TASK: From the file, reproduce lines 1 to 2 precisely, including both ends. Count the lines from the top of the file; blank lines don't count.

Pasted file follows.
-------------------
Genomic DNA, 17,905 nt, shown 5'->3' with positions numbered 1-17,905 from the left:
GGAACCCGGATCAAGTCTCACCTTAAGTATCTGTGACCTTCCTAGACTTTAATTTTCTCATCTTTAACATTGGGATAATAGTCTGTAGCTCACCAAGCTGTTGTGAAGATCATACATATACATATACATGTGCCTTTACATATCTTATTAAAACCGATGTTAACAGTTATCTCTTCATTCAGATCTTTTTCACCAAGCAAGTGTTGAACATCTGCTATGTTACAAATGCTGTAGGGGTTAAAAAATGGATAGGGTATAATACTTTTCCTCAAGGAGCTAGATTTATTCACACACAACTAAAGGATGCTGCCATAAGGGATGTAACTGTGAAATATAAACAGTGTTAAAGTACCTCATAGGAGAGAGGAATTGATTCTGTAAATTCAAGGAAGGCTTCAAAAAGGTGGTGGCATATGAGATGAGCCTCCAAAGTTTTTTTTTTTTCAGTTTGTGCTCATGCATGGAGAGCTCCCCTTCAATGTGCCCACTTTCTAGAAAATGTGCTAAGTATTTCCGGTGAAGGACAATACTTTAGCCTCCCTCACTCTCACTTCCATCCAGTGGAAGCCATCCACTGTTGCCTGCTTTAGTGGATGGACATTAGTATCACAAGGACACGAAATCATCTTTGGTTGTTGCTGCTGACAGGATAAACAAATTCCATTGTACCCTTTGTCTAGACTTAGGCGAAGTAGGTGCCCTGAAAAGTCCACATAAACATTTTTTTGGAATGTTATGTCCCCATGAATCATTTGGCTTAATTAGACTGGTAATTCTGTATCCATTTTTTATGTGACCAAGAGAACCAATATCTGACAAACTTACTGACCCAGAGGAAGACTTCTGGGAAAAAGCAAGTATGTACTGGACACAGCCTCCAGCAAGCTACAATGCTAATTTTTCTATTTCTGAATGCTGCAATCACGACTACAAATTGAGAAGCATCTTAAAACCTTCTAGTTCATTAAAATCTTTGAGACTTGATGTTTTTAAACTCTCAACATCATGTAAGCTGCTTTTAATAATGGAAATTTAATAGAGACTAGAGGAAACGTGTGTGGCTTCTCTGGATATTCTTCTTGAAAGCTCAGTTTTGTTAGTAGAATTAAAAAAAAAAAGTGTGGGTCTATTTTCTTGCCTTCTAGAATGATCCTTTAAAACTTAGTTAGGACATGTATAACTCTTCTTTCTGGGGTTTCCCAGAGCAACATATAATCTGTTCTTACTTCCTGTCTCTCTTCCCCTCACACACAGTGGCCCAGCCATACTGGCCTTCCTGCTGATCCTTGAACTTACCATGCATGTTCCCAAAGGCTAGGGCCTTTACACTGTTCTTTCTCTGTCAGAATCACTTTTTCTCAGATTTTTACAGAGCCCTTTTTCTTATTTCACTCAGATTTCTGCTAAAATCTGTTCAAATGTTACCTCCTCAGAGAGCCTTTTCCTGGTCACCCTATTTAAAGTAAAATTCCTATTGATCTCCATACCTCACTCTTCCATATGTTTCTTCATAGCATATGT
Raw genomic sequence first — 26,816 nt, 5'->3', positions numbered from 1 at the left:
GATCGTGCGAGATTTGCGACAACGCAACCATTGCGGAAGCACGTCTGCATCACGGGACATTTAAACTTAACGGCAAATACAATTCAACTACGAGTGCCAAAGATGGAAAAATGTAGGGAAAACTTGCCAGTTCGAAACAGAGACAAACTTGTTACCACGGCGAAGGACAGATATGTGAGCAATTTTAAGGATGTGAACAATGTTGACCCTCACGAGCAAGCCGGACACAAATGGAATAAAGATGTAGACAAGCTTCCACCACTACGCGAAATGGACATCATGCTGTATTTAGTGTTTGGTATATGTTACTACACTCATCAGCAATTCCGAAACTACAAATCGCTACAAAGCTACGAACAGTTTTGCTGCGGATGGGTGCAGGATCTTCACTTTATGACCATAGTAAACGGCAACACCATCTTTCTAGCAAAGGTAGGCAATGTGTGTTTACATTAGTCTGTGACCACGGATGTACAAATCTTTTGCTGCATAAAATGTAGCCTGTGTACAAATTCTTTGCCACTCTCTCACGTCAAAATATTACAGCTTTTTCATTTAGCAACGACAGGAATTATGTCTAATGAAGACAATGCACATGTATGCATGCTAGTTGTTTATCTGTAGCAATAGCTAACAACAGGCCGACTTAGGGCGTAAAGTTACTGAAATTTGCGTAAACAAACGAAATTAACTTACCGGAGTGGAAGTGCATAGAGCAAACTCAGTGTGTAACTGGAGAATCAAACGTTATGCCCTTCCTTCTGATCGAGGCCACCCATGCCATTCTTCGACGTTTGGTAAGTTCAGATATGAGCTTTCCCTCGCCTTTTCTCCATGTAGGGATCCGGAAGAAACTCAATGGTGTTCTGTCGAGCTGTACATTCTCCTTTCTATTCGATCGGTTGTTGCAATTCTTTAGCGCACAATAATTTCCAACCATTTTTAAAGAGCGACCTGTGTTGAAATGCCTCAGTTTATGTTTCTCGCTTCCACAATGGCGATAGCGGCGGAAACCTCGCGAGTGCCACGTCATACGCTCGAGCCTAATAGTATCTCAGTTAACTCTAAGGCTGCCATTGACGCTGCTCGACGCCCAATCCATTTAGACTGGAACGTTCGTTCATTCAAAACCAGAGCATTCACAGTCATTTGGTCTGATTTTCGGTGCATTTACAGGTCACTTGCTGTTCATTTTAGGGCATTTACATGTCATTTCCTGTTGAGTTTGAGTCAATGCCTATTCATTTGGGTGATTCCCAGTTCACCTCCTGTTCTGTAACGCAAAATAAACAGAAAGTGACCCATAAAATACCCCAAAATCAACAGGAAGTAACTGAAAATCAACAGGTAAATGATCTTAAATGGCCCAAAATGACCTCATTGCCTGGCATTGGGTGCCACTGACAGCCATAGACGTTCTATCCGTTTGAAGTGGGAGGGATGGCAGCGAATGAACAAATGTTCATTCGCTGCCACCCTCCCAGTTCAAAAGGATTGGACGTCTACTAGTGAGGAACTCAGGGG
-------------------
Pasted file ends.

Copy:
Genomic DNA, 17,905 nt, shown 5'->3' with positions numbered 1-17,905 from the left:
GGAACCCGGATCAAGTCTCACCTTAAGTATCTGTGACCTTCCTAGACTTTAATTTTCTCATCTTTAACATTGGGATAATAGTCTGTAGCTCACCAAGCTGTTGTGAAGATCATACATATACATATACATGTGCCTTTACATATCTTATTAAAACCGATGTTAACAGTTATCTCTTCATTCAGATCTTTTTCACCAAGCAAGTGTTGAACATCTGCTATGTTACAAATGCTGTAGGGGTTAAAAAATGGATAGGGTATAATACTTTTCCTCAAGGAGCTAGATTTATTCACACACAACTAAAGGATGCTGCCATAAGGGATGTAACTGTGAAATATAAACAGTGTTAAAGTACCTCATAGGAGAGAGGAATTGATTCTGTAAATTCAAGGAAGGCTTCAAAAAGGTGGTGGCATATGAGATGAGCCTCCAAAGTTTTTTTTTTTTCAGTTTGTGCTCATGCATGGAGAGCTCCCCTTCAATGTGCCCACTTTCTAGAAAATGTGCTAAGTATTTCCGGTGAAGGACAATACTTTAGCCTCCCTCACTCTCACTTCCATCCAGTGGAAGCCATCCACTGTTGCCTGCTTTAGTGGATGGACATTAGTATCACAAGGACACGAAATCATCTTTGGTTGTTGCTGCTGACAGGATAAACAAATTCCATTGTACCCTTTGTCTAGACTTAGGCGAAGTAGGTGCCCTGAAAAGTCCACATAAACATTTTTTTGGAATGTTATGTCCCCATGAATCATTTGGCTTAATTAGACTGGTAATTCTGTATCCATTTTTTATGTGACCAAGAGAACCAATATCTGACAAACTTACTGACCCAGAGGAAGACTTCTGGGAAAAAGCAAGTATGTACTGGACACAGCCTCCAGCAAGCTACAATGCTAATTTTTCTATTTCTGAATGCTGCAATCACGACTACAAATTGAGAAGCATCTTAAAACCTTCTAGTTCATTAAAATCTTTGAGACTTGATGTTTTTAAACTCTCAACATCATGTAAGCTGCTTTTAATAATGGAAATTTAATAGAGACTAGAGGAAACGTGTGTGGCTTCTCTGGATATTCTTCTTGAAAGCTCAGTTTTGTTAGTAGAATTAAAAAAAAAAAGTGTGGGTCTATTTTCTTGCCTTCTAGAATGATCCTTTAAAACTTAGTTAGGACATGTATAACTCTTCTTTCTGGGGTTTCCCAGAGCAACATATAATCTGTTCTTACTTCCTGTCTCTCTTCCCCTCACACACAGTGGCCCAGCCATACTGGCCTTCCTGCTGATCCTTGAACTTACCATGCATGTTCCCAAAGGCTAGGGCCTTTACACTGTTCTTTCTCTGTCAGAATCACTTTTTCTCAGATTTTTACAGAGCCCTTTTTCTTATTTCACTCAGATTTCTGCTAAAATCTGTTCAAATGTTACCTCCTCAGAGAGCCTTTTCCTGGTCACCCTATTTAAAGTAAAATTCCTATTGATCTCCATACCTCACTCTTCCATATGTTTCTTCATAGCATATGT